It’s that most unique of days for your humble blogger: moving day has dawned. Prepare to lift with your legs, not your back. In light of this, the blog considers some key advice when moving a business to a new location! Read on to discover our advice, and don’t be overwhelmed: eventually, the last box will be unboxed. The dust will settle. And you will be operating at full capacity again in no time!
Dust Off your Online Accounts
Moving your business is a great occasion to go back and check the many accounts (email, banking, merchant advance provider…) that you possess online or in the cloud that help you work day in and day out. Any accounts linked to your credit card information or shipping address will need to be changed to reflect your new location: take the initiative to update old passwords, make note of services you haven’t used in a while and trim them out, and make a backup of critical information. You wouldn’t want to lose important data if anything unfortunate were to happen to your IT supplies during the move.
Google knows where you live, and your business is better for it: when people search for you, the handy popup showing your hours, map location, and contact information comes from registration with Google My Business. Google registration also helps users find you along more general lines: if someone in the vicinity of your business searches for takeout pizza, a registered establishment will likely be at the top of their results list. Users have reported some less-than-stellar experiences trying to move their location, but Google’s Jane Wang has posted a set of official guidelines:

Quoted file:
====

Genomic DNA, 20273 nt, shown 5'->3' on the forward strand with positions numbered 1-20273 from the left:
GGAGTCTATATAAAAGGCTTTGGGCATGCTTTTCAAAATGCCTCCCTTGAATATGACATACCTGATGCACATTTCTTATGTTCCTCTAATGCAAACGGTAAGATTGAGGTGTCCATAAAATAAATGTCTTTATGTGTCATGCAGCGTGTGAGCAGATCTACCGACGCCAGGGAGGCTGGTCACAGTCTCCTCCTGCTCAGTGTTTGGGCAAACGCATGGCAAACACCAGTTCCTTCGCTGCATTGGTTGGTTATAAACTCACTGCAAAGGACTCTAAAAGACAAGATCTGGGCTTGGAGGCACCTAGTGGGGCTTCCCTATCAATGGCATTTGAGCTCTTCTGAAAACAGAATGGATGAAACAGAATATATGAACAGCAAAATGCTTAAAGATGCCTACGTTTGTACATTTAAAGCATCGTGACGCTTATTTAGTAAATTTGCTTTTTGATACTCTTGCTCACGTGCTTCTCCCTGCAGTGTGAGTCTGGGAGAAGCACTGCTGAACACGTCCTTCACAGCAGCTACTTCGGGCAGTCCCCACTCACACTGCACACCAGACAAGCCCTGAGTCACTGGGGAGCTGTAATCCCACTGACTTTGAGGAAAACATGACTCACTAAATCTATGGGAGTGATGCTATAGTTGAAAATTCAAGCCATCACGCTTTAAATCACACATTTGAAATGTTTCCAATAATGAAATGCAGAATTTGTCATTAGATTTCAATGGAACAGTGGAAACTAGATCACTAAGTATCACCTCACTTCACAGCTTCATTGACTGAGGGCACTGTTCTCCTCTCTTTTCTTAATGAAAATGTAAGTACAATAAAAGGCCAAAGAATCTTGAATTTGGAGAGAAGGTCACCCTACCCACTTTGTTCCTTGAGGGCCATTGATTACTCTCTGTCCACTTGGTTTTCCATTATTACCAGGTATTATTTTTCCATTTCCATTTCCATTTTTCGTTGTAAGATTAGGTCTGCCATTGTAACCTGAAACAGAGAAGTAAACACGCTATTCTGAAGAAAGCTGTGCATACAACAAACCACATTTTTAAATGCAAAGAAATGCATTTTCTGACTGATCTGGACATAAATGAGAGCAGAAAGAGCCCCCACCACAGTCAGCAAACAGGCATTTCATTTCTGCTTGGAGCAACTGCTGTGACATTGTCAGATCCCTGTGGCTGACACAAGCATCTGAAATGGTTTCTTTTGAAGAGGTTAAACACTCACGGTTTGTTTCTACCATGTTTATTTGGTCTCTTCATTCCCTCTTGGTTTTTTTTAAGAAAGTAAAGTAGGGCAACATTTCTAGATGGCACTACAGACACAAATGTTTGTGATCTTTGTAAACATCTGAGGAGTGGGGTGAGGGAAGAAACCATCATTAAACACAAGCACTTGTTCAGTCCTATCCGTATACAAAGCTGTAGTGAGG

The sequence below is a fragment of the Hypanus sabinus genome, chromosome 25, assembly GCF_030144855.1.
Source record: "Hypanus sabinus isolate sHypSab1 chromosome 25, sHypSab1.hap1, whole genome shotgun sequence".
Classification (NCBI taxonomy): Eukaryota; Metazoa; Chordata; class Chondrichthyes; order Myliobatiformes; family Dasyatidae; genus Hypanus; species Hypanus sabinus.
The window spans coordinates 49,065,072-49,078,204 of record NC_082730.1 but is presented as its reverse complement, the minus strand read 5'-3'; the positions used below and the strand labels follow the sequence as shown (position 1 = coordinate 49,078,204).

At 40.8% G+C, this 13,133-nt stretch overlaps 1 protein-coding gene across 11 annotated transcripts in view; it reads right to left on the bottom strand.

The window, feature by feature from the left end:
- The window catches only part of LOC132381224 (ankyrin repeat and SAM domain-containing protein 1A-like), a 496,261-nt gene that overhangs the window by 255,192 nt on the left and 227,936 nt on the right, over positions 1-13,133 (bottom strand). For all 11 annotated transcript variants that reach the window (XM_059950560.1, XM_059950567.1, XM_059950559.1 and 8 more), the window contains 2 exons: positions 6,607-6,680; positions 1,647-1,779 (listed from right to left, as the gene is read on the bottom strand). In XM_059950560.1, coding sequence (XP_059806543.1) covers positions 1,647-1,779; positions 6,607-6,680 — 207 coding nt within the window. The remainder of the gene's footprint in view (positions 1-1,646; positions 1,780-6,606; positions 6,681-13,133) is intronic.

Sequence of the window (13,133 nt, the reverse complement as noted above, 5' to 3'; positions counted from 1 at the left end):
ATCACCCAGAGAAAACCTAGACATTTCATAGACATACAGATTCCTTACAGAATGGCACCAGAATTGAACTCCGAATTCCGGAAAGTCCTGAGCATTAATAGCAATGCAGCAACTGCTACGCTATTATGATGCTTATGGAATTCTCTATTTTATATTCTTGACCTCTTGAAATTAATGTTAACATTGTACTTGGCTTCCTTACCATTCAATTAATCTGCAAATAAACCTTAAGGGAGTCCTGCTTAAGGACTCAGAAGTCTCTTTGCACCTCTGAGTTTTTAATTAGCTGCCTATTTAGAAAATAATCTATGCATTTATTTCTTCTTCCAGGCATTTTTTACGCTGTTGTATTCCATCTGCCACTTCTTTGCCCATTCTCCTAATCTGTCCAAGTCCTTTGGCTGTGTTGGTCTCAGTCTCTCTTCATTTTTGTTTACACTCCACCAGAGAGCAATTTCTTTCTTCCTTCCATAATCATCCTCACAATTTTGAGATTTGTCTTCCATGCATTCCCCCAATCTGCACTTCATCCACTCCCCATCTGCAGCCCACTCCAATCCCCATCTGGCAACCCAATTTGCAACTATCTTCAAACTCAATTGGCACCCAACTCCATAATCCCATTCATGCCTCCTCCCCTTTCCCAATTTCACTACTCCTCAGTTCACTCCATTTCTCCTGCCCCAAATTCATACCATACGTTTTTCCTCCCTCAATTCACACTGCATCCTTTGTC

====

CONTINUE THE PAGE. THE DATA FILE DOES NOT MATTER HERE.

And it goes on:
Edit your address in Google Places for Business or in the Google+ page admin area, whichever you are using to manage the page. This will either make a new page or edit the address on the existing page. It may take a week or two after editing your address before you see an update. At this point, you may need to go through a verification process again. Don’t worry — this is normal.
Invite and Inform Your Customers
A move can be a marketing event in itself – make use of social media not only to inform your customers about important changes to where you can be found, but also to involve and invite them into being part of the process. Post photos! Tweet your progress! Hold a moving event in the last few days of your tenancy, or a housewarming sale once it’s time to open the doors on your new location. Where and When are the key facts to communicate: avoid creating confusion among your customers. If you will face some disruptions to your business hours, be transparent and honest while asking for that bit of extra patience during the move.
Plan for Costs
Moving is all about getting from one place to the next and landing on your feet as quickly as possible to minimize disruption to your business. Unexpected delays may incur significant costs: assess the worth of taking extra measures and investing in extra resources to help you make the transition smoothly. A merchant advance is a great tool to provide the funding to cover these costs if needed – and it can likely be repaid quickly once your business is up and running in its new location.